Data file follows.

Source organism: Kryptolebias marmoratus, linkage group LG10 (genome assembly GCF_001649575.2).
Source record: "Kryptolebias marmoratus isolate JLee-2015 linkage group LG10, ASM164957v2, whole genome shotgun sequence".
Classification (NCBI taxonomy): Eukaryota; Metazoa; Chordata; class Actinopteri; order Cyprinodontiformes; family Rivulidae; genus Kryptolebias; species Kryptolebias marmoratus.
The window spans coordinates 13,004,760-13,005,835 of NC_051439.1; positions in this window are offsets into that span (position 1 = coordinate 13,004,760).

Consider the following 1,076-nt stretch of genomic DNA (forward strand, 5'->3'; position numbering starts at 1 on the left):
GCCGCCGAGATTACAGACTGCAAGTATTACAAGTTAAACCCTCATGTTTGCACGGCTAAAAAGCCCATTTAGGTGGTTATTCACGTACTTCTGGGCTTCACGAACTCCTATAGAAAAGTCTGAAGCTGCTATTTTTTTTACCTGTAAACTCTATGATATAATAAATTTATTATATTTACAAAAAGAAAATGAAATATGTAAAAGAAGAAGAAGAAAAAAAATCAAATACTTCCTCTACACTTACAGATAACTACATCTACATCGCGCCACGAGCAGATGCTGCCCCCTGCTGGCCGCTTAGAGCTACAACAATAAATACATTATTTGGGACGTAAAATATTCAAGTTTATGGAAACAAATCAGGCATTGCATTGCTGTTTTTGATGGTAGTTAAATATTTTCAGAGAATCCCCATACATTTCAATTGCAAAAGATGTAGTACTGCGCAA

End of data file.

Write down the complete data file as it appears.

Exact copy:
Source organism: Kryptolebias marmoratus, linkage group LG10 (genome assembly GCF_001649575.2).
Source record: "Kryptolebias marmoratus isolate JLee-2015 linkage group LG10, ASM164957v2, whole genome shotgun sequence".
Classification (NCBI taxonomy): Eukaryota; Metazoa; Chordata; class Actinopteri; order Cyprinodontiformes; family Rivulidae; genus Kryptolebias; species Kryptolebias marmoratus.
The window spans coordinates 13,004,760-13,005,835 of NC_051439.1; positions in this window are offsets into that span (position 1 = coordinate 13,004,760).

Consider the following 1,076-nt stretch of genomic DNA (forward strand, 5'->3'; position numbering starts at 1 on the left):
GCCGCCGAGATTACAGACTGCAAGTATTACAAGTTAAACCCTCATGTTTGCACGGCTAAAAAGCCCATTTAGGTGGTTATTCACGTACTTCTGGGCTTCACGAACTCCTATAGAAAAGTCTGAAGCTGCTATTTTTTTTACCTGTAAACTCTATGATATAATAAATTTATTATATTTACAAAAAGAAAATGAAATATGTAAAAGAAGAAGAAGAAAAAAAATCAAATACTTCCTCTACACTTACAGATAACTACATCTACATCGCGCCACGAGCAGATGCTGCCCCCTGCTGGCCGCTTAGAGCTACAACAATAAATACATTATTTGGGACGTAAAATATTCAAGTTTATGGAAACAAATCAGGCATTGCATTGCTGTTTTTGATGGTAGTTAAATATTTTCAGAGAATCCCCATACATTTCAATTGCAAAAGATGTAGTACTGCGCAA